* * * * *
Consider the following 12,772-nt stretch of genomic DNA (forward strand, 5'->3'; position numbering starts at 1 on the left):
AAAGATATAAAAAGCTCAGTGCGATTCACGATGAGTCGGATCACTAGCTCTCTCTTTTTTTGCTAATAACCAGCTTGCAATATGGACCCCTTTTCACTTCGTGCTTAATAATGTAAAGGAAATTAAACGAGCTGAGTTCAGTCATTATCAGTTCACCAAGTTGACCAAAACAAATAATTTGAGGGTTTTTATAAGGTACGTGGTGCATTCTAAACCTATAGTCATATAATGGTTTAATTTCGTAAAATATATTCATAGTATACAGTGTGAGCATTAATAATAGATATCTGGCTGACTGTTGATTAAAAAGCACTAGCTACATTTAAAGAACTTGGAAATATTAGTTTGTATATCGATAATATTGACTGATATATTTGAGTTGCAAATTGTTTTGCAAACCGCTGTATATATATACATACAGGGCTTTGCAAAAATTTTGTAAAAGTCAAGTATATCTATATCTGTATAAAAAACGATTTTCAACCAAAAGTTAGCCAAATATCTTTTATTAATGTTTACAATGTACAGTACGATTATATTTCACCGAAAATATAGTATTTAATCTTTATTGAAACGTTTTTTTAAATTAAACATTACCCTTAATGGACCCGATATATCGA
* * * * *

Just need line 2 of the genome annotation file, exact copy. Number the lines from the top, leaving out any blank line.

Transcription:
AAAGATATAAAAAGCTCAGTGCGATTCACGATGAGTCGGATCACTAGCTCTCTCTTTTTTTGCTAATAACCAGCTTGCAATATGGACCCCTTTTCACTTCGTGCTTAATAATGTAAAGGAAATTAAACGAGCTGAGTTCAGTCATTATCAGTTCACCAAGTTGACCAAAACAAATAATTTGAGGGTTTTTATAAGGTACGTGGTGCATTCTAAACCTATAGTCATATAATGGTTTAATTTCGTAAAATATATTCATAGTATACAGTGTGAGCATTAATAATAGATATCTGGCTGACTGTTGATTAAAAAGCACTAGCTACATTTAAAGAACTTGGAAATATTAGTTTGTATATCGATAATATTGACTGATATATTTGAGTTGCAAATTGTTTTGCAAACCGCTGTATATATATACATACAGGGCTTTGCAAAAATTTTGTAAAAGTCAAGTATATCTATATCTGTATAAAAAACGATTTTCAACCAAAAGTTAGCCAAATATCTTTTATTAATGTTTACAATGTACAGTACGATTATATTTCACCGAAAATATAGTATTTAATCTTTATTGAAACGTTTTTTTAAATTAAACATTACCCTTAATGGACCCGATATATCGA